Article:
Potential Results of the Experimental Dredging of Jekyll Creek Raises Concerns by Local Environmental Advocate
A pilot project by the Army Corp of Engineer (AEC) that aims to determine if dredged material from a Jekyll Creek section of the Atlantic Intracoastal Waterway can be deposited in the adjacent marsh without damaging the marsh is being questioned by environmental advocate and former Altamaha Riverkeeper James Holland. According to Mr. Holland, the proposed marsh-placement of a 9-inch layer of dredged material could be lethal to a host of oxygen-breathing marsh critters who would be trapped by a heavy load of mud deficient in oxygen. He is also concerned about the small marsh tributaries that may get filled with dredge spoil, altering them in depth and width and thus affecting the entire flow regime of that section of marsh as well as tidal flows around adjoining marshland.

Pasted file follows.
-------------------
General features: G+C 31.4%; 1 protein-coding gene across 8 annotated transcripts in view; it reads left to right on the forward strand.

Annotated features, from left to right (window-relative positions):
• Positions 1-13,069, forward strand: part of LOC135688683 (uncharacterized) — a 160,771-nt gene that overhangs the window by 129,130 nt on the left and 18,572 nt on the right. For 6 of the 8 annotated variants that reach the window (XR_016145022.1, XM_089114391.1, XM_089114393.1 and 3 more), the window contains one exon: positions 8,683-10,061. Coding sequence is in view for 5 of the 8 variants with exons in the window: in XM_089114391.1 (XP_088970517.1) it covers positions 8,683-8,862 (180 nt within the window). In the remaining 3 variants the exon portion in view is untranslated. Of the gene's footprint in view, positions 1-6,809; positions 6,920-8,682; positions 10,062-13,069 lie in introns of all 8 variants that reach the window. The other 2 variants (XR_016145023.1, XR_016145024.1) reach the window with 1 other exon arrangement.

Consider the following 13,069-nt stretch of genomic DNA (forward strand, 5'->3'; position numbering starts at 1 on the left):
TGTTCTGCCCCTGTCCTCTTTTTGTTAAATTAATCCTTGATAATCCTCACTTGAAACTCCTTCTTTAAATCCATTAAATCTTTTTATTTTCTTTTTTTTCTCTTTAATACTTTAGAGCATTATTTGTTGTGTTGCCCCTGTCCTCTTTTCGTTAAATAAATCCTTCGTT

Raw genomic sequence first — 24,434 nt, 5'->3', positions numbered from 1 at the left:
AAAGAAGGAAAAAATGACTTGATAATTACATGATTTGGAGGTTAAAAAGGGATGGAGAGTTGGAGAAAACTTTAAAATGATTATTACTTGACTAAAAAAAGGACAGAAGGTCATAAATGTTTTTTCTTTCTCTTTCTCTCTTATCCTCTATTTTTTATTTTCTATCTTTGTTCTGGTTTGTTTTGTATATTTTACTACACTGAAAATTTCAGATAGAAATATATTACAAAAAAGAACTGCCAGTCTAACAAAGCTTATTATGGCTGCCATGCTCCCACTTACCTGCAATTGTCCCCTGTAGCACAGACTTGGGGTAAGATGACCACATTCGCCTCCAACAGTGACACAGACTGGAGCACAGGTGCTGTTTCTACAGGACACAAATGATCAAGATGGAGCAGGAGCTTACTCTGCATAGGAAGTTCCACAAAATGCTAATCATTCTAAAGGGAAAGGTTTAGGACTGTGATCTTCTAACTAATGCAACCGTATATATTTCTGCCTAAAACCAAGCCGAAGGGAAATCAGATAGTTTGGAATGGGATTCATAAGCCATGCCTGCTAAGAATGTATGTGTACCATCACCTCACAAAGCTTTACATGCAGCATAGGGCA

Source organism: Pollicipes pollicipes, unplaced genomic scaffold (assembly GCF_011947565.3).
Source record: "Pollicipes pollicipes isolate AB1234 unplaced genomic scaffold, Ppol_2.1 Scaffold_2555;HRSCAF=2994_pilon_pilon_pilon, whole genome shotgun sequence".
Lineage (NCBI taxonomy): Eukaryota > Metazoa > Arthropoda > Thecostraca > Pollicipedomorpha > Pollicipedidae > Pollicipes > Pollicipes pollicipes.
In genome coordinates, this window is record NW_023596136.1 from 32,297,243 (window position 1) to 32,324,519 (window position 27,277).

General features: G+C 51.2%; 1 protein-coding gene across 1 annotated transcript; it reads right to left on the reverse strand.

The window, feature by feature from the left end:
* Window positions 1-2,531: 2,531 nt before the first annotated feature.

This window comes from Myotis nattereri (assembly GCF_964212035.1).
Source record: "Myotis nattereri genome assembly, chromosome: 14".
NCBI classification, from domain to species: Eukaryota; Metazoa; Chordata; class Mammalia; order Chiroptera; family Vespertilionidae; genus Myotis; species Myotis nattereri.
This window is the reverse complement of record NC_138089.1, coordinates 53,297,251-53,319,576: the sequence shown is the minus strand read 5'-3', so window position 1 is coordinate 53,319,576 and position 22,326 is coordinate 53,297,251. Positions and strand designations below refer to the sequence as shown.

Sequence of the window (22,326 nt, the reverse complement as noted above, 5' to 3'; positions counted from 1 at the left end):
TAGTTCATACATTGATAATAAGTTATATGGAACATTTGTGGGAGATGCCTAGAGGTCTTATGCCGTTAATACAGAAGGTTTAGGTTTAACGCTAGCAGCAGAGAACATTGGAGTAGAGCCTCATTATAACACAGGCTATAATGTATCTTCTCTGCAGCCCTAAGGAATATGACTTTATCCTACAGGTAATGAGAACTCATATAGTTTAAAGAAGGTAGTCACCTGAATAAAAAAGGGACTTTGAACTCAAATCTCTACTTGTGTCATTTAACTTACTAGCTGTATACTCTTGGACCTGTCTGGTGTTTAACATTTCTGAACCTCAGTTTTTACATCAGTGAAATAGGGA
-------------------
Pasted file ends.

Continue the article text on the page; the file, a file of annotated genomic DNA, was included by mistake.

Mr. Holland, who has shared his concerns with the AEC and the Coastal Resources Division of the Georgia Department of Natural Resources, maintains that the pilot project should be put on hold until a comprehensive hydrological model can be created for the section of marsh targeted by the project.
For a detailed description of the project, click here.